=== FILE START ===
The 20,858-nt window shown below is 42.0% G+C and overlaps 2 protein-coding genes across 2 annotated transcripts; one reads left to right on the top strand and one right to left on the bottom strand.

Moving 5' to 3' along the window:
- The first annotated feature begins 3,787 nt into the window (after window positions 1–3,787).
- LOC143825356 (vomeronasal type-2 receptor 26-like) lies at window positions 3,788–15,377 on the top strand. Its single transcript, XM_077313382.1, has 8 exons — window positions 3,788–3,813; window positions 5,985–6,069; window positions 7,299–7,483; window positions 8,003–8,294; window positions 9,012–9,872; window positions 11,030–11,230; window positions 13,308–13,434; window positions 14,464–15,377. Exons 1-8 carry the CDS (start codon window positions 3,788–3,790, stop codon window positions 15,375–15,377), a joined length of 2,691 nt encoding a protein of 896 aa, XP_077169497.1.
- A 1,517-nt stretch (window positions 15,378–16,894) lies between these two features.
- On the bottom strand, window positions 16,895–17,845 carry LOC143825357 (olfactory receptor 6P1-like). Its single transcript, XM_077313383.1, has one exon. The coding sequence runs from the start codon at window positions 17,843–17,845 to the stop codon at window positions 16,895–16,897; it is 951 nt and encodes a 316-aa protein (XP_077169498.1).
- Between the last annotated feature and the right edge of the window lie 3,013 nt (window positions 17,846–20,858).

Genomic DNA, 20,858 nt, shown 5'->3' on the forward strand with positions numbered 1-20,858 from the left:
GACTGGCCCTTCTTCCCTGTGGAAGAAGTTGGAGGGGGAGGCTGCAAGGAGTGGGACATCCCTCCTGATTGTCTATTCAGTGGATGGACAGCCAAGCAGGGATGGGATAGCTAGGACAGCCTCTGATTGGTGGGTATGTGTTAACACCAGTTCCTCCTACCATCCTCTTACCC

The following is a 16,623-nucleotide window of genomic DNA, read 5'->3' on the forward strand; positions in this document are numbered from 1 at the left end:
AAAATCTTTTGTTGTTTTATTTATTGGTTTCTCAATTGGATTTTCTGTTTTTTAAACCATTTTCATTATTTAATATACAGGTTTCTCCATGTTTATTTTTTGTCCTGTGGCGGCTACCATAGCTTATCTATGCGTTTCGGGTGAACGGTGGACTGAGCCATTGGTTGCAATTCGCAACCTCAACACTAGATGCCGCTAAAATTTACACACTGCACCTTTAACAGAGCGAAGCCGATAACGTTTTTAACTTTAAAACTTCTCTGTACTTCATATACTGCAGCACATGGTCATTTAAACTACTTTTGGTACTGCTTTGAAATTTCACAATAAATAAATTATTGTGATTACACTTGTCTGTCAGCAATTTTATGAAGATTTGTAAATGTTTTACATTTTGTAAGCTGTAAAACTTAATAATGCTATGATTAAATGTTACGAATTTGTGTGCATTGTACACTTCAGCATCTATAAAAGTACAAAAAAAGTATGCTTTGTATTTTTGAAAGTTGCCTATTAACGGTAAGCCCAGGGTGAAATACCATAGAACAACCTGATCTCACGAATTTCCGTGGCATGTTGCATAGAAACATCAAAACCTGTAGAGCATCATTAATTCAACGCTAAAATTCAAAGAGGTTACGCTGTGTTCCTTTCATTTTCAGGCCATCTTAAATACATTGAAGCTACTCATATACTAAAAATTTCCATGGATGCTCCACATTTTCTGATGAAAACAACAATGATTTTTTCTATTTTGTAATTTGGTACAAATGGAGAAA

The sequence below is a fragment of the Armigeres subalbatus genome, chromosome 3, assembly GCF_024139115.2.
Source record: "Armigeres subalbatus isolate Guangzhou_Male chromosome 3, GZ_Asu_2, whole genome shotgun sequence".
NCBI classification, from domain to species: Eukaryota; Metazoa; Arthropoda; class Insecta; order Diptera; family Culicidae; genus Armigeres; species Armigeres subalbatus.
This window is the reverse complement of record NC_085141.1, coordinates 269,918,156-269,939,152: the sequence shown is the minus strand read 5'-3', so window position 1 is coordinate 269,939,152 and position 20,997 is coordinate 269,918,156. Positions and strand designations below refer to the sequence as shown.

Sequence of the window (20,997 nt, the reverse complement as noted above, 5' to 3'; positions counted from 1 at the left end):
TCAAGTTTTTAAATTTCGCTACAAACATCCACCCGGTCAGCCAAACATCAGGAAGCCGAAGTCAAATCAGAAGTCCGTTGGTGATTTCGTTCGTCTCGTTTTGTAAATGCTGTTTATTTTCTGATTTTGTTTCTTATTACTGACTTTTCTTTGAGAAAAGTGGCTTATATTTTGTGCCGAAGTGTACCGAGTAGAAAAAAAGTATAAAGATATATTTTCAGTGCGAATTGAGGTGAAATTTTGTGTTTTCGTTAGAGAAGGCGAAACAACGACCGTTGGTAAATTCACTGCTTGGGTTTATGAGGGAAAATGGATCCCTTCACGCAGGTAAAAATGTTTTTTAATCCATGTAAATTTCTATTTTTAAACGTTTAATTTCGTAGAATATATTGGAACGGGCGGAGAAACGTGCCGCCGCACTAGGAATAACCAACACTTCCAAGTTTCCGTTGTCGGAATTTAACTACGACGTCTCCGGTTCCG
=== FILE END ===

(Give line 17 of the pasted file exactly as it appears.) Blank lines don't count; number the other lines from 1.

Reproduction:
TCAAGTTTTTAAATTTCGCTACAAACATCCACCCGGTCAGCCAAACATCAGGAAGCCGAAGTCAAATCAGAAGTCCGTTGGTGATTTCGTTCGTCTCGTTTTGTAAATGCTGTTTATTTTCTGATTTTGTTTCTTATTACTGACTTTTCTTTGAGAAAAGTGGCTTATATTTTGTGCCGAAGTGTACCGAGTAGAAAAAAAGTATAAAGATATATTTTCAGTGCGAATTGAGGTGAAATTTTGTGTTTTCGTTAGAGAAGGCGAAACAACGACCGTTGGTAAATTCACTGCTTGGGTTTATGAGGGAAAATGGATCCCTTCACGCAGGTAAAAATGTTTTTTAATCCATGTAAATTTCTATTTTTAAACGTTTAATTTCGTAGAATATATTGGAACGGGCGGAGAAACGTGCCGCCGCACTAGGAATAACCAACACTTCCAAGTTTCCGTTGTCGGAATTTAACTACGACGTCTCCGGTTCCG